And so it remains today. Lessons unlearned.  Hard to disagree with Seamus: The world as an abattoir. Countless dead, all that pain and loss, and for what?  A new skyscraper pierces the heavens where the ghost of the Twin Towers stands: Business as usual.  Osama bin Laden is gone, his cerebral dreams of a pristine, purified caliphate degenerated into a sadistic British thug done up as a badass rapping Ninja Warrior holding a bloody knife in one hand, a reporter's head in the other.   You-Tube Jihad.   

Muhammad himself would weep in shame.

So on this day, no re-runs for me, thank you.  The past is irredeemable.  And, anyway, we have far sadder things to focus on.  As I sit typing this, the radio news has announced the latest U.N. report that the world's CO2 numbers are now well past the no-return, tipping-point numbers. 

Which means on this day, the dire consequences of global warming are now unstoppable.  Locked, and loaded, they have targeted all of us.  Ignoring science and dismissing our future, we have flown our own planes into our own Twin Towers.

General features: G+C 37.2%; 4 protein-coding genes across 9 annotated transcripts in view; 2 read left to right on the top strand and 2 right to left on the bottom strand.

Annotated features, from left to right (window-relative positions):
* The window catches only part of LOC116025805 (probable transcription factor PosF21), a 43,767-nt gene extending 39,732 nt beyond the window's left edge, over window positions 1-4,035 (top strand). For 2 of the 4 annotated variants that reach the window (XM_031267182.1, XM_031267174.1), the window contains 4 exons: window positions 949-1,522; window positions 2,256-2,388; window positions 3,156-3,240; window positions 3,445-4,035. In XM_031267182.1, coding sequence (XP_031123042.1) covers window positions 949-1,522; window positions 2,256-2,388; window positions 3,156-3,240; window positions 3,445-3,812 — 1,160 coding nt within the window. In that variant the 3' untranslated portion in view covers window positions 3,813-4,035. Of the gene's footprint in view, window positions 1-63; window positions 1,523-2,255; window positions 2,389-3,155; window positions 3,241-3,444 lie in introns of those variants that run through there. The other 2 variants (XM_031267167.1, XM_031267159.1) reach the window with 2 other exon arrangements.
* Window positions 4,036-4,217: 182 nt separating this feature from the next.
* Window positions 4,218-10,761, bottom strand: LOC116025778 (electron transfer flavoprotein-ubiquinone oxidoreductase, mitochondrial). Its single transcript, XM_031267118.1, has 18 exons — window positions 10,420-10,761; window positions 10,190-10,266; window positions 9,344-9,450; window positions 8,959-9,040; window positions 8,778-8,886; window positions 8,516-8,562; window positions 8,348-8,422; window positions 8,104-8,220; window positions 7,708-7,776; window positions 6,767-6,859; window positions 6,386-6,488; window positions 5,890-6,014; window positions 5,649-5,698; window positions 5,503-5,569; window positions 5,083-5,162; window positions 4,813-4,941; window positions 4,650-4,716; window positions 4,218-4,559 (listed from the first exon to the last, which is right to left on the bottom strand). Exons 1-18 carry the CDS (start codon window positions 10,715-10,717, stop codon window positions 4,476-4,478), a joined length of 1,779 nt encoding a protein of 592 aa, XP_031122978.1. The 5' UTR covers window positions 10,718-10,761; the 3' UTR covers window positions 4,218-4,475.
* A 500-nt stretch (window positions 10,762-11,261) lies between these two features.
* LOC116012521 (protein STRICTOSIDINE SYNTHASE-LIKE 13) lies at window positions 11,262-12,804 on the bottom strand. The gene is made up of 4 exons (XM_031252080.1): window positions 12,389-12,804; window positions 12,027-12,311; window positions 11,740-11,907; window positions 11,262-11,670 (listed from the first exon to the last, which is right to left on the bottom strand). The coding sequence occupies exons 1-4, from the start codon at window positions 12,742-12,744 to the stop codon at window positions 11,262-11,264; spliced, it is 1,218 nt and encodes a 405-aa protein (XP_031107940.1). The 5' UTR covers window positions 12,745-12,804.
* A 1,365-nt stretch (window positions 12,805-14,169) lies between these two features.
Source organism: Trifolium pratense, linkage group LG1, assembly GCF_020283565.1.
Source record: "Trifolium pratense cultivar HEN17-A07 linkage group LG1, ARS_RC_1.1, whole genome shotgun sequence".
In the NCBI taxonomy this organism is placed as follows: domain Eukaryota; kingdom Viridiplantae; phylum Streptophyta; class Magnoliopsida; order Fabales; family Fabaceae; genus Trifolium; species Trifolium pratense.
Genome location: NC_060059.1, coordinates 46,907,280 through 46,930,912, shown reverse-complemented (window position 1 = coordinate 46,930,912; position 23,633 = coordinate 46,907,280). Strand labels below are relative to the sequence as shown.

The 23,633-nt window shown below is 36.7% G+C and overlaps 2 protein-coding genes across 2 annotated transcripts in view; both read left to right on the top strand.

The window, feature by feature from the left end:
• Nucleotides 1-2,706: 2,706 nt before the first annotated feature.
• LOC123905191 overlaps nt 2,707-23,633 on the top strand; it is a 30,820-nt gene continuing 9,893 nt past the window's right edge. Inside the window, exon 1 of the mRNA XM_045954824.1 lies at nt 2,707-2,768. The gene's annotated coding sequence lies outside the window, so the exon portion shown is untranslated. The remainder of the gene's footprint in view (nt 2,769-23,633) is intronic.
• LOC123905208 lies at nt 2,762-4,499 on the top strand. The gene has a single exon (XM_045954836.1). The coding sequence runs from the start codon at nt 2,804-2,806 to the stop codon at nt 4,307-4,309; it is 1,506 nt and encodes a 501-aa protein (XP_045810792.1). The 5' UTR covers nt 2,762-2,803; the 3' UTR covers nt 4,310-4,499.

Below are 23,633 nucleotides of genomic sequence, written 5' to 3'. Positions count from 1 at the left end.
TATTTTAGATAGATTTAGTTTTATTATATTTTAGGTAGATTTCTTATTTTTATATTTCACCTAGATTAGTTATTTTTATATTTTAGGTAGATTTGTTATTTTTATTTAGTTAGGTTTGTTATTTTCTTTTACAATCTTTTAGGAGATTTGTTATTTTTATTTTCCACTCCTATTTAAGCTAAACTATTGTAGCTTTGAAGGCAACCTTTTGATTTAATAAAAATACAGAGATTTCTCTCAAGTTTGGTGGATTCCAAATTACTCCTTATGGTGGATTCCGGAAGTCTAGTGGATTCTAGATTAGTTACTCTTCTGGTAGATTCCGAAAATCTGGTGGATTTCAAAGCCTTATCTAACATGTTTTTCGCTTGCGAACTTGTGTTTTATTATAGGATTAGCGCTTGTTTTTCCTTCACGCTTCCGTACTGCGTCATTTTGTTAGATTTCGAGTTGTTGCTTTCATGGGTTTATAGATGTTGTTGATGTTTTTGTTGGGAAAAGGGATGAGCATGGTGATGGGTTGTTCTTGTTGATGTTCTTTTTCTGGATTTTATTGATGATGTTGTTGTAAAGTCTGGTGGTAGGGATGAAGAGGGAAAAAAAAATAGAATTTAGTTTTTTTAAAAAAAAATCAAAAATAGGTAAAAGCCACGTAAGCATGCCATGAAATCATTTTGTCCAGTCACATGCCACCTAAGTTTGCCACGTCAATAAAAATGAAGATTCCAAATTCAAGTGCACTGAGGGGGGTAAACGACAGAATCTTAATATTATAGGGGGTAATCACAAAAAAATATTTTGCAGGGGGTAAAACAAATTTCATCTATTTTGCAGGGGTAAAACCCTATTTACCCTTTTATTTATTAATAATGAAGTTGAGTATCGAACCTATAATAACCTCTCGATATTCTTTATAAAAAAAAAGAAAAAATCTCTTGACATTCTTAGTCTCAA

It is a supreme irony.  Now, like The Falling Man, we are all Schrodinger's Cat.  And no amount of petunias in wine-barrel planters or crane trucks with flags and flowers will save us and our children from what's coming.


Sunday, September 07, 2014

Flower City

Blowsy.  Seriously, that’s the dahlia for you.  Overdone, overwrought, seriously overdressed.  But spectacular.


Except the smaller versions which can be prim Miss Priss, especially served up as single-serve blooms delicately scattered on a table. Then they’re all Miss Manners.


Morro Bay celebrates its 50th Anniversary as a City this year and also was  celebrating its city flower, the Dahlia, with a Dahlia Daze event at the community center.  There was a dahlia exhibition, contest, sale, lectures.

Including a most informative one on the issue of Monarch Butterflies and milkweed.  Throughout the butterflies migration paths, the only source of food for their larva, the milkweed, is being killed off by pesticides and loss of habitat.  And, no milkweed, no Monarchs.  So farmers and ranchers are being encouraged to plant milkweed throughout their property and in fallow areas alongside their crops.  Homeowners are also encouraged to do the same.